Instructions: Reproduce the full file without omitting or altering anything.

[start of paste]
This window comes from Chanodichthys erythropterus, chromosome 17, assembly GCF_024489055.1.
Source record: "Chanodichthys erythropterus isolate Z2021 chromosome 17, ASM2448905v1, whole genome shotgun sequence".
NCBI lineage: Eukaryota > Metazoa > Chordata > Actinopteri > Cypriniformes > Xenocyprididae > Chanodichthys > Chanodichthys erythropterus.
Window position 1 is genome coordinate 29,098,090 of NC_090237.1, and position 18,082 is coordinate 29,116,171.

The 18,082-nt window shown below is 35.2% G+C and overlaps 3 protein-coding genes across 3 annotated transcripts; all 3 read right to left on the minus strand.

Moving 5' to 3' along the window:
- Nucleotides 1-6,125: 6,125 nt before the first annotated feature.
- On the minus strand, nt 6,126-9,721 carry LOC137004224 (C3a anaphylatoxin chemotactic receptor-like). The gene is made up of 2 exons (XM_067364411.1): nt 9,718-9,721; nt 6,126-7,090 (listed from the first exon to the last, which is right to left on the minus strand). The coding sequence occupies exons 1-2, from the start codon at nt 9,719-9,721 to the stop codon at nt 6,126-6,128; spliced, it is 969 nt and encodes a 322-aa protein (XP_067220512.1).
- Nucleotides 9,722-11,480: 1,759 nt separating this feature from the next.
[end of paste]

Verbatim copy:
This window comes from Chanodichthys erythropterus, chromosome 17, assembly GCF_024489055.1.
Source record: "Chanodichthys erythropterus isolate Z2021 chromosome 17, ASM2448905v1, whole genome shotgun sequence".
NCBI lineage: Eukaryota > Metazoa > Chordata > Actinopteri > Cypriniformes > Xenocyprididae > Chanodichthys > Chanodichthys erythropterus.
Window position 1 is genome coordinate 29,098,090 of NC_090237.1, and position 18,082 is coordinate 29,116,171.

The 18,082-nt window shown below is 35.2% G+C and overlaps 3 protein-coding genes across 3 annotated transcripts; all 3 read right to left on the minus strand.

Moving 5' to 3' along the window:
- Nucleotides 1-6,125: 6,125 nt before the first annotated feature.
- On the minus strand, nt 6,126-9,721 carry LOC137004224 (C3a anaphylatoxin chemotactic receptor-like). The gene is made up of 2 exons (XM_067364411.1): nt 9,718-9,721; nt 6,126-7,090 (listed from the first exon to the last, which is right to left on the minus strand). The coding sequence occupies exons 1-2, from the start codon at nt 9,719-9,721 to the stop codon at nt 6,126-6,128; spliced, it is 969 nt and encodes a 322-aa protein (XP_067220512.1).
- Nucleotides 9,722-11,480: 1,759 nt separating this feature from the next.